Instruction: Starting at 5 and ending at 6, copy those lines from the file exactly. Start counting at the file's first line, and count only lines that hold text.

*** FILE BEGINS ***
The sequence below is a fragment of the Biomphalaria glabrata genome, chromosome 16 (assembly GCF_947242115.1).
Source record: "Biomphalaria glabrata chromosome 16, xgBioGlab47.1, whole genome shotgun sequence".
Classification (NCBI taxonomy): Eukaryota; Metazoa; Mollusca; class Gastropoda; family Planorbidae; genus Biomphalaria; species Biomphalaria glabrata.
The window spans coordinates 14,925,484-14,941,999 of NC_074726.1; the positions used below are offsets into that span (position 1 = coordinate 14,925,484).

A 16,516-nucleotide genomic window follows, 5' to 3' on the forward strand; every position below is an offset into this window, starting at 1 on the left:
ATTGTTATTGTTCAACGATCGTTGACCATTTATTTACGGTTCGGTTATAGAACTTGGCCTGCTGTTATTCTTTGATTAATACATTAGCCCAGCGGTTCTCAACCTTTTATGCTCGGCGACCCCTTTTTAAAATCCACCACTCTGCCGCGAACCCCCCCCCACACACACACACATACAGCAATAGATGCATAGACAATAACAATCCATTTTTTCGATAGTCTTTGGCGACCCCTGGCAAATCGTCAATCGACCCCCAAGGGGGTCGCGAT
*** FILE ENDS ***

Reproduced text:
A 16,516-nucleotide genomic window follows, 5' to 3' on the forward strand; every position below is an offset into this window, starting at 1 on the left:
ATTGTTATTGTTCAACGATCGTTGACCATTTATTTACGGTTCGGTTATAGAACTTGGCCTGCTGTTATTCTTTGATTAATACATTAGCCCAGCGGTTCTCAACCTTTTATGCTCGGCGACCCCTTTTTAAAATCCACCACTCTGCCGCGAACCCCCCCCCACACACACACACATACAGCAATAGATGCATAGACAATAACAATCCATTTTTTCGATAGTCTTTGGCGACCCCTGGCAAATCGTCAATCGACCCCCAAGGGGGTCGCGAT